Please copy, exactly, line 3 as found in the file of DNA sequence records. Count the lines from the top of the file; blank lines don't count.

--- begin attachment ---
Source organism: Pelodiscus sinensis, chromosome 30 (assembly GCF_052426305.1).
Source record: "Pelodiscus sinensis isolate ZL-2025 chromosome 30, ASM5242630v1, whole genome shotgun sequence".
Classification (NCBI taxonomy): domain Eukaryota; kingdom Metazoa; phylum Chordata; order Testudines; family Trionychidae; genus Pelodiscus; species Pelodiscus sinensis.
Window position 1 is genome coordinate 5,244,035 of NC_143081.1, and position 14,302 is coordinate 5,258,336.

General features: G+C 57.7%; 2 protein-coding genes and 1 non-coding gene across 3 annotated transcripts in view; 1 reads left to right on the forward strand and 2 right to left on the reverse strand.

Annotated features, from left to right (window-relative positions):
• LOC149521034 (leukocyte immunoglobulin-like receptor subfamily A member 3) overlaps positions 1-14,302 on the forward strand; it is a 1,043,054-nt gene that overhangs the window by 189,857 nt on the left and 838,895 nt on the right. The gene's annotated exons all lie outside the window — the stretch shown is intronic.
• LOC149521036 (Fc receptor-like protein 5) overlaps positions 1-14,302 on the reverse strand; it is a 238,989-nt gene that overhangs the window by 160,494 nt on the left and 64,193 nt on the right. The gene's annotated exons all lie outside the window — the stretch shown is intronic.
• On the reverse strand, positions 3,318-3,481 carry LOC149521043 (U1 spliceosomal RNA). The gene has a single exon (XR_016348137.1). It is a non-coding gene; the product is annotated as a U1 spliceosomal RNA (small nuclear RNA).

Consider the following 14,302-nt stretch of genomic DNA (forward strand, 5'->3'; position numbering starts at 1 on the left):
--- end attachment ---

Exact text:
Classification (NCBI taxonomy): domain Eukaryota; kingdom Metazoa; phylum Chordata; order Testudines; family Trionychidae; genus Pelodiscus; species Pelodiscus sinensis.